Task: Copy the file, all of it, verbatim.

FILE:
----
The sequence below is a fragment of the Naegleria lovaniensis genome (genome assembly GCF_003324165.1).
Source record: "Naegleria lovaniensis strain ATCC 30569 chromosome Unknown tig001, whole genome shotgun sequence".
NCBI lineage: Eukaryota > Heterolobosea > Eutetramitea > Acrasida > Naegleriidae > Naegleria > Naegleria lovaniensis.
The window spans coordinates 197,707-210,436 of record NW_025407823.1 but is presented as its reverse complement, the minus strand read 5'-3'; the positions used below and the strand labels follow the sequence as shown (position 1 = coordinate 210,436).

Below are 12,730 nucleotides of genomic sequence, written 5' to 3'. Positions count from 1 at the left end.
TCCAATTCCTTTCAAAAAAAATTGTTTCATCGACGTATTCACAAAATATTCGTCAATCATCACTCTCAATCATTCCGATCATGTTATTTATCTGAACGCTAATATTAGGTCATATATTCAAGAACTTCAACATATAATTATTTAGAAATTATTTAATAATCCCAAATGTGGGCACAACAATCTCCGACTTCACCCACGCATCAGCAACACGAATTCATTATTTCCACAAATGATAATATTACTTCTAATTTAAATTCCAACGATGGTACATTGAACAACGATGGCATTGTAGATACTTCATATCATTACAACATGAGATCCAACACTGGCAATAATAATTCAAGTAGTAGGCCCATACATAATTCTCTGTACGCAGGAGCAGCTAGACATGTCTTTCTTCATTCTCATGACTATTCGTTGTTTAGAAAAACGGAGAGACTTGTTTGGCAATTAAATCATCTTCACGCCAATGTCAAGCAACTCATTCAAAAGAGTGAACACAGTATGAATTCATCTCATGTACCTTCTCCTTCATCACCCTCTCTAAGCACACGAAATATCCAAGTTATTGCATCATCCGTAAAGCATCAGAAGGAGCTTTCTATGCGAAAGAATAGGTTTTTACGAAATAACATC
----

The sequence below is a fragment of the Naegleria lovaniensis genome (genome assembly GCF_003324165.1).
Source record: "Naegleria lovaniensis strain ATCC 30569 chromosome Unknown tig001, whole genome shotgun sequence".
NCBI lineage: Eukaryota > Heterolobosea > Eutetramitea > Acrasida > Naegleriidae > Naegleria > Naegleria lovaniensis.
The window spans coordinates 197,707-210,436 of record NW_025407823.1 but is presented as its reverse complement, the minus strand read 5'-3'; the positions used below and the strand labels follow the sequence as shown (position 1 = coordinate 210,436).

Below are 12,730 nucleotides of genomic sequence, written 5' to 3'. Positions count from 1 at the left end.
TCCAATTCCTTTCAAAAAAAATTGTTTCATCGACGTATTCACAAAATATTCGTCAATCATCACTCTCAATCATTCCGATCATGTTATTTATCTGAACGCTAATATTAGGTCATATATTCAAGAACTTCAACATATAATTATTTAGAAATTATTTAATAATCCCAAATGTGGGCACAACAATCTCCGACTTCACCCACGCATCAGCAACACGAATTCATTATTTCCACAAATGATAATATTACTTCTAATTTAAATTCCAACGATGGTACATTGAACAACGATGGCATTGTAGATACTTCATATCATTACAACATGAGATCCAACACTGGCAATAATAATTCAAGTAGTAGGCCCATACATAATTCTCTGTACGCAGGAGCAGCTAGACATGTCTTTCTTCATTCTCATGACTATTCGTTGTTTAGAAAAACGGAGAGACTTGTTTGGCAATTAAATCATCTTCACGCCAATGTCAAGCAACTCATTCAAAAGAGTGAACACAGTATGAATTCATCTCATGTACCTTCTCCTTCATCACCCTCTCTAAGCACACGAAATATCCAAGTTATTGCATCATCCGTAAAGCATCAGAAGGAGCTTTCTATGCGAAAGAATAGGTTTTTACGAAATAACATC